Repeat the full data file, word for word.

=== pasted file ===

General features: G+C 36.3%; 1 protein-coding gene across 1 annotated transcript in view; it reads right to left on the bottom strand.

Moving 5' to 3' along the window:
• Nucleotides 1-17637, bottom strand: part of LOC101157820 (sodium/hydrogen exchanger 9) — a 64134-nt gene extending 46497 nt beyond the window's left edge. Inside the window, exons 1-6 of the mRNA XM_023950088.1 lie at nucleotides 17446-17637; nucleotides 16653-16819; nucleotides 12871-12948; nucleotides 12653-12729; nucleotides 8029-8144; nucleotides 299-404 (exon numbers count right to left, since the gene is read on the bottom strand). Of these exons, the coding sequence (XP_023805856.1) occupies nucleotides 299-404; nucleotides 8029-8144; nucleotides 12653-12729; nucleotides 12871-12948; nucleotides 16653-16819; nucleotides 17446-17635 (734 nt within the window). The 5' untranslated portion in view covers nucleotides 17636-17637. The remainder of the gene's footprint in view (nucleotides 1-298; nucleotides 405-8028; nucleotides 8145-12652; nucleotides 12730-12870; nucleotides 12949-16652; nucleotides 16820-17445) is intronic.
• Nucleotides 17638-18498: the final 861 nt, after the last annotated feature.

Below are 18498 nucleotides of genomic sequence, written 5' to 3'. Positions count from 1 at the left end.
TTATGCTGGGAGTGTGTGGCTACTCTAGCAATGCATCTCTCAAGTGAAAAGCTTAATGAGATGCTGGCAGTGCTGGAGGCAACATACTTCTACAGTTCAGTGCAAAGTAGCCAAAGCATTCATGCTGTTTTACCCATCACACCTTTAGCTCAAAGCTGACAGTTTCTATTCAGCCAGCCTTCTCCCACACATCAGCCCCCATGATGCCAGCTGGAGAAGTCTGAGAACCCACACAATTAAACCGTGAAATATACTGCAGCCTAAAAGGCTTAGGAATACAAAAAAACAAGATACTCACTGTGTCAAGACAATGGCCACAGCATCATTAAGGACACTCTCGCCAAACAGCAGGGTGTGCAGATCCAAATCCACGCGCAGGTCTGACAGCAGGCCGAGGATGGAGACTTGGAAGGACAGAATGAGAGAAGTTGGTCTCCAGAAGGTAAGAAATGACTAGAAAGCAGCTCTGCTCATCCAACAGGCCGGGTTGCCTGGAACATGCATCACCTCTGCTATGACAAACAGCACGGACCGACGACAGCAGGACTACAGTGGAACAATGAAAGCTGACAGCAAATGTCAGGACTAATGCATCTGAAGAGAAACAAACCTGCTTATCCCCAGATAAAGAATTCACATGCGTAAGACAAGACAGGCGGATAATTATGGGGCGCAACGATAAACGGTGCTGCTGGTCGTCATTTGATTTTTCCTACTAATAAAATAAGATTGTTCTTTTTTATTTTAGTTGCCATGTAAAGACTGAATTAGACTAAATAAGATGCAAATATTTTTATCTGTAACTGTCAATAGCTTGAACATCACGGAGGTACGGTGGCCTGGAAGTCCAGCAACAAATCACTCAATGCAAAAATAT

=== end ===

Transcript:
General features: G+C 36.3%; 1 protein-coding gene across 1 annotated transcript in view; it reads right to left on the bottom strand.

Moving 5' to 3' along the window:
• Nucleotides 1-17637, bottom strand: part of LOC101157820 (sodium/hydrogen exchanger 9) — a 64134-nt gene extending 46497 nt beyond the window's left edge. Inside the window, exons 1-6 of the mRNA XM_023950088.1 lie at nucleotides 17446-17637; nucleotides 16653-16819; nucleotides 12871-12948; nucleotides 12653-12729; nucleotides 8029-8144; nucleotides 299-404 (exon numbers count right to left, since the gene is read on the bottom strand). Of these exons, the coding sequence (XP_023805856.1) occupies nucleotides 299-404; nucleotides 8029-8144; nucleotides 12653-12729; nucleotides 12871-12948; nucleotides 16653-16819; nucleotides 17446-17635 (734 nt within the window). The 5' untranslated portion in view covers nucleotides 17636-17637. The remainder of the gene's footprint in view (nucleotides 1-298; nucleotides 405-8028; nucleotides 8145-12652; nucleotides 12730-12870; nucleotides 12949-16652; nucleotides 16820-17445) is intronic.
• Nucleotides 17638-18498: the final 861 nt, after the last annotated feature.

Below are 18498 nucleotides of genomic sequence, written 5' to 3'. Positions count from 1 at the left end.
TTATGCTGGGAGTGTGTGGCTACTCTAGCAATGCATCTCTCAAGTGAAAAGCTTAATGAGATGCTGGCAGTGCTGGAGGCAACATACTTCTACAGTTCAGTGCAAAGTAGCCAAAGCATTCATGCTGTTTTACCCATCACACCTTTAGCTCAAAGCTGACAGTTTCTATTCAGCCAGCCTTCTCCCACACATCAGCCCCCATGATGCCAGCTGGAGAAGTCTGAGAACCCACACAATTAAACCGTGAAATATACTGCAGCCTAAAAGGCTTAGGAATACAAAAAAACAAGATACTCACTGTGTCAAGACAATGGCCACAGCATCATTAAGGACACTCTCGCCAAACAGCAGGGTGTGCAGATCCAAATCCACGCGCAGGTCTGACAGCAGGCCGAGGATGGAGACTTGGAAGGACAGAATGAGAGAAGTTGGTCTCCAGAAGGTAAGAAATGACTAGAAAGCAGCTCTGCTCATCCAACAGGCCGGGTTGCCTGGAACATGCATCACCTCTGCTATGACAAACAGCACGGACCGACGACAGCAGGACTACAGTGGAACAATGAAAGCTGACAGCAAATGTCAGGACTAATGCATCTGAAGAGAAACAAACCTGCTTATCCCCAGATAAAGAATTCACATGCGTAAGACAAGACAGGCGGATAATTATGGGGCGCAACGATAAACGGTGCTGCTGGTCGTCATTTGATTTTTCCTACTAATAAAATAAGATTGTTCTTTTTTATTTTAGTTGCCATGTAAAGACTGAATTAGACTAAATAAGATGCAAATATTTTTATCTGTAACTGTCAATAGCTTGAACATCACGGAGGTACGGTGGCCTGGAAGTCCAGCAACAAATCACTCAATGCAAAAATAT